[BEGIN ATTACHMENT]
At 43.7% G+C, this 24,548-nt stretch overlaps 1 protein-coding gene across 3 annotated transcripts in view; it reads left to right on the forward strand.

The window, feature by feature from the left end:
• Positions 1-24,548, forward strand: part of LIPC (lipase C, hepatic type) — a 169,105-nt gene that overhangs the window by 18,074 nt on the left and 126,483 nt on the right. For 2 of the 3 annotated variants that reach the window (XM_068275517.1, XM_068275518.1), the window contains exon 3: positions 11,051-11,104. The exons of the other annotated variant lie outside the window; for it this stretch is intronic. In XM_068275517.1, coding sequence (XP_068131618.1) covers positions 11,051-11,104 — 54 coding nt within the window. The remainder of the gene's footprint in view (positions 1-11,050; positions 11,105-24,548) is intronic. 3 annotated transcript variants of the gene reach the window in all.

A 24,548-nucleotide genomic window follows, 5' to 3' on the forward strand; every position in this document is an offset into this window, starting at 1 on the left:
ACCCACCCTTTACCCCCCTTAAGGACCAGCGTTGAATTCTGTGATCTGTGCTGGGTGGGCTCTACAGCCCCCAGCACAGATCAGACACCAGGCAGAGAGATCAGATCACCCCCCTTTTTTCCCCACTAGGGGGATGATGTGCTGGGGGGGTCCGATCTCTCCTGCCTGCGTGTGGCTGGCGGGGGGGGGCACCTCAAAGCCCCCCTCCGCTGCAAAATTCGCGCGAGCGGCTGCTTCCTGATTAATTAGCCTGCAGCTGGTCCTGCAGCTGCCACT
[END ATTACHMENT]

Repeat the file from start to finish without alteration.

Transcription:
At 43.7% G+C, this 24,548-nt stretch overlaps 1 protein-coding gene across 3 annotated transcripts in view; it reads left to right on the forward strand.

The window, feature by feature from the left end:
• Positions 1-24,548, forward strand: part of LIPC (lipase C, hepatic type) — a 169,105-nt gene that overhangs the window by 18,074 nt on the left and 126,483 nt on the right. For 2 of the 3 annotated variants that reach the window (XM_068275517.1, XM_068275518.1), the window contains exon 3: positions 11,051-11,104. The exons of the other annotated variant lie outside the window; for it this stretch is intronic. In XM_068275517.1, coding sequence (XP_068131618.1) covers positions 11,051-11,104 — 54 coding nt within the window. The remainder of the gene's footprint in view (positions 1-11,050; positions 11,105-24,548) is intronic. 3 annotated transcript variants of the gene reach the window in all.

A 24,548-nucleotide genomic window follows, 5' to 3' on the forward strand; every position in this document is an offset into this window, starting at 1 on the left:
ACCCACCCTTTACCCCCCTTAAGGACCAGCGTTGAATTCTGTGATCTGTGCTGGGTGGGCTCTACAGCCCCCAGCACAGATCAGACACCAGGCAGAGAGATCAGATCACCCCCCTTTTTTCCCCACTAGGGGGATGATGTGCTGGGGGGGTCCGATCTCTCCTGCCTGCGTGTGGCTGGCGGGGGGGGGCACCTCAAAGCCCCCCTCCGCTGCAAAATTCGCGCGAGCGGCTGCTTCCTGATTAATTAGCCTGCAGCTGGTCCTGCAGCTGCCACT